Exports drop 0.25% in February after rising for two months, preliminary data show
However, inbound trade has continued to rise, pushed up by a surge in gold imports. As a result, the trade deficit also climbed up by more than 25 percent to $12.8 billion in February.
March 02, 2021 / 05:28 PM IST
India’s merchandise exports slipped back into the contractionary zone in February, declining by 0.25 percent, after registering a rise over the previous two months. Released on March 2, the preliminary figures for February have lent more credence to the fears of economists and exporters that consistent growth in the sector remains a long way off.
After rising by 6.16 percent in January and 0.14 percent in December, export earnings declined in February as trade in major foreign exchange earners such as petroleum, gems & jewellery and engineering goods continued to take a hit. Outbound trade stood at $27.7 billion, according to the Commerce and Industry Ministry. The data shows cumulative exports in the first five eleven of the financial year fell 12.32 per cent to $255 billion, as compared to the same period in the previous year.
With an 18.6 percent share of India's Gross Domestic Product, the third quarter (October-December) of 2020-21 saw the contribution of exports to economic growth drop to its lowest in the current financial year. Analysts and exporters say that this is not expected to improve in the next quarter, given the poor performance of outbound trade in the current quarter.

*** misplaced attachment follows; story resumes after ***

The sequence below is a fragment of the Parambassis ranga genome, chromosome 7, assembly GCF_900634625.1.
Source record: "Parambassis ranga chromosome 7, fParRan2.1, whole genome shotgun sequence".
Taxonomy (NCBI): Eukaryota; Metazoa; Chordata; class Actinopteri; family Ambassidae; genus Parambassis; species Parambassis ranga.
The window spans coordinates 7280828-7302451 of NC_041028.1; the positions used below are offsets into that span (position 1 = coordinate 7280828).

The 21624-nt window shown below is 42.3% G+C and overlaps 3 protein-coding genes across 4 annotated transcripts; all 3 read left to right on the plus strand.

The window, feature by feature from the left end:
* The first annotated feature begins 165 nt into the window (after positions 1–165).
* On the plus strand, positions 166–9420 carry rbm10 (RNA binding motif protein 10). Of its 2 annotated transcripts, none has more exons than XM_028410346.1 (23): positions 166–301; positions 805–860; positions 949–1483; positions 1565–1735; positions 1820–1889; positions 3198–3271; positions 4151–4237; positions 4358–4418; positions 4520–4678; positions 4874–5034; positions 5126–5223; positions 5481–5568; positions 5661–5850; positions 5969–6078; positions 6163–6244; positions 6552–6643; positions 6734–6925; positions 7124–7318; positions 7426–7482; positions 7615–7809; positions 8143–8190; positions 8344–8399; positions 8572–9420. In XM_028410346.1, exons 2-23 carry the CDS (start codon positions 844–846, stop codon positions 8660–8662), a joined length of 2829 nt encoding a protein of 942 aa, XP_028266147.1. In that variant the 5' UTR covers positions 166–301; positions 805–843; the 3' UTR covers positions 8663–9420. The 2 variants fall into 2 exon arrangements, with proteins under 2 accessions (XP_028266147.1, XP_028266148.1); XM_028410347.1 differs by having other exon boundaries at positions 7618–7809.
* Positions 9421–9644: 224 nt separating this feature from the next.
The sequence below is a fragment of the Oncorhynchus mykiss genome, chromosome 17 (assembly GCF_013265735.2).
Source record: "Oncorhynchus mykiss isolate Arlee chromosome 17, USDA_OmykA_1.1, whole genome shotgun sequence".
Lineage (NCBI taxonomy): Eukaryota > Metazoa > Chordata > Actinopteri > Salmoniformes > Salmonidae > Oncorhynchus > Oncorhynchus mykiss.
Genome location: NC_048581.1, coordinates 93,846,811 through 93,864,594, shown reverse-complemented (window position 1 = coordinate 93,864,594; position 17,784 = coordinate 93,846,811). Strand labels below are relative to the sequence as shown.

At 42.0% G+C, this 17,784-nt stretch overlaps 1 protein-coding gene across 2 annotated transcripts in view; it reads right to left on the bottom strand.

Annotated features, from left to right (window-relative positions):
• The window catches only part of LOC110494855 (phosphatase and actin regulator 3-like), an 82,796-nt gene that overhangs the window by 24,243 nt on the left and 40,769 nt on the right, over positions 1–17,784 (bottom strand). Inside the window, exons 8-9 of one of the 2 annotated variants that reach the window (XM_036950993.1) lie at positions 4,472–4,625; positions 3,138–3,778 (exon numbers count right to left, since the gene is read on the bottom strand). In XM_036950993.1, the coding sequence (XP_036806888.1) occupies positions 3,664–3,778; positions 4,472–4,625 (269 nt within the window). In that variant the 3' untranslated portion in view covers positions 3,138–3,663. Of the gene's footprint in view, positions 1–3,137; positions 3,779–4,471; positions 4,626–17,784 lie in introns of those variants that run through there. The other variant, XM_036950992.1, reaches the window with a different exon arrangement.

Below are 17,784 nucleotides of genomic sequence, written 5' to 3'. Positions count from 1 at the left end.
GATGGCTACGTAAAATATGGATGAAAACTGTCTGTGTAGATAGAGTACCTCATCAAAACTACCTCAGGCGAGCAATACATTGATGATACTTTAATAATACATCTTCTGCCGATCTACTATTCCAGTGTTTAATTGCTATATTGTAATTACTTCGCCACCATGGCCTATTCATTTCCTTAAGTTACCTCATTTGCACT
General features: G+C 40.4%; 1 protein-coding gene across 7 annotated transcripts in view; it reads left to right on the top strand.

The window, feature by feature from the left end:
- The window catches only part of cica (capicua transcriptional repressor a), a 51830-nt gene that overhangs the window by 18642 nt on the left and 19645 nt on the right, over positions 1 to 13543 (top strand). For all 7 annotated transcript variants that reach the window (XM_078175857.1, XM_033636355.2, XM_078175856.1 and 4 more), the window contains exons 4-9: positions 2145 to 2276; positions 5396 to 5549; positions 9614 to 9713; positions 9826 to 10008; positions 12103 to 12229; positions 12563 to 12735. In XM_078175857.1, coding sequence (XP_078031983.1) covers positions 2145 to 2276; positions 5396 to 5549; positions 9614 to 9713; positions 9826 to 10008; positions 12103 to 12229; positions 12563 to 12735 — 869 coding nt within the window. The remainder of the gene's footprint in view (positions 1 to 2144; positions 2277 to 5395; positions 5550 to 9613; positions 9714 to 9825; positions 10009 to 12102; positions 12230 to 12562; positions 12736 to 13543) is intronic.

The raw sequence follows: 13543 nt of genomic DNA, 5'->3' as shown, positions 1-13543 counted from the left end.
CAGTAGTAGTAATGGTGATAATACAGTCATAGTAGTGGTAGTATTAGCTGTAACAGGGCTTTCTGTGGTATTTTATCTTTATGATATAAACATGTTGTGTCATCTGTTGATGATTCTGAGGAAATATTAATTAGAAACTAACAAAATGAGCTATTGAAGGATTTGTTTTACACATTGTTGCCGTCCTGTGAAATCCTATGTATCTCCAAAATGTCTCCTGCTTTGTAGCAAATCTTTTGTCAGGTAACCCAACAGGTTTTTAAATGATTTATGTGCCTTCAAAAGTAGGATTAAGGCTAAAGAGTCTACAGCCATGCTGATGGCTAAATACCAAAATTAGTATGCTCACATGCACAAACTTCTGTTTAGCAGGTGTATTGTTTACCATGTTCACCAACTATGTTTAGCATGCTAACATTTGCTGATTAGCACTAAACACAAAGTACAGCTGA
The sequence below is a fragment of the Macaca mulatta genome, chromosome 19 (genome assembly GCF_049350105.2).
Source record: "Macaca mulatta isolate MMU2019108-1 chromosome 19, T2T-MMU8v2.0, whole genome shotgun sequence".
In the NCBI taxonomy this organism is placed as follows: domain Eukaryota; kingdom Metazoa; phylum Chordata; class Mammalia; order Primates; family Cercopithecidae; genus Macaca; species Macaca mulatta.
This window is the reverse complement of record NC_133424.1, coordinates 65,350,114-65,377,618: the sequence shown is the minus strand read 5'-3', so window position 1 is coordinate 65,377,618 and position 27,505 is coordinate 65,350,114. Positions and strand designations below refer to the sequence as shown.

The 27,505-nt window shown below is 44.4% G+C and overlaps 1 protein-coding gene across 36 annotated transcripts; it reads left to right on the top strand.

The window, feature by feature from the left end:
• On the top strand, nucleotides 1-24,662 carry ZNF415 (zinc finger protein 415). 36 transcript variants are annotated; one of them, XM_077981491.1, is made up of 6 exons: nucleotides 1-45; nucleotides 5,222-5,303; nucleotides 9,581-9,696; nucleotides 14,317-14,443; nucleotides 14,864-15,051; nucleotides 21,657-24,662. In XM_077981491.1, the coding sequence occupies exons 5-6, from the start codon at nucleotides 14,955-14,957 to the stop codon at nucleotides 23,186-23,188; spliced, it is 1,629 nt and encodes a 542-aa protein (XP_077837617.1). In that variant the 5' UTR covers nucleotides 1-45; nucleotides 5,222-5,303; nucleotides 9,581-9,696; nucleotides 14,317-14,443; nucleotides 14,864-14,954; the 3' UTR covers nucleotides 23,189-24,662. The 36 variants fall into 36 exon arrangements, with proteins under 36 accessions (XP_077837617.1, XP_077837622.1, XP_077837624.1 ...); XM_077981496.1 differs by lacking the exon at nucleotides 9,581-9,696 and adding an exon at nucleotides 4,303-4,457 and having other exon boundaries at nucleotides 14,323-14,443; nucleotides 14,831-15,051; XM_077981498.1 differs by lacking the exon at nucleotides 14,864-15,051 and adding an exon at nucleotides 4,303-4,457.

In February, petroleum products, the biggest revenue earner, registered a 28 percent decline albeit better than the 32 percent decline seen in the previous month. Industrial products such as engineering goods also continued de-growth. Shipments of exports of engineering goods fell 2 percent, following an 8 percent fall in the previous month. The sector accounts for nearly one-fourth of foreign exchange earned through exports.
On the other hand, imports rose by 7 percent to $40.5 billion, after January's 2 percent rise. The rate of growth of inbound goods have continued to accelerate. After witnessing a rare trade surplus of $800 million last year at the height of the national lockdown, the trade deficit has also continued to climb up. In February, it rose by more than 25 percent to $12.8 billion. However, the latest rise was mostly attributed by experts to a 123 percent surge in gold imports, reflecting pent-up demand as well as elevated prices, with expectations of further imports in the run-up to the festive season.
The sector is most worried about the Rs 25,000-30,000 crore worth of tax refund under the erstwhile Merchandise Exports from India Scheme (MEIS) they are yet to receive, even as they wait for clarity on its successor tax benefit scheme.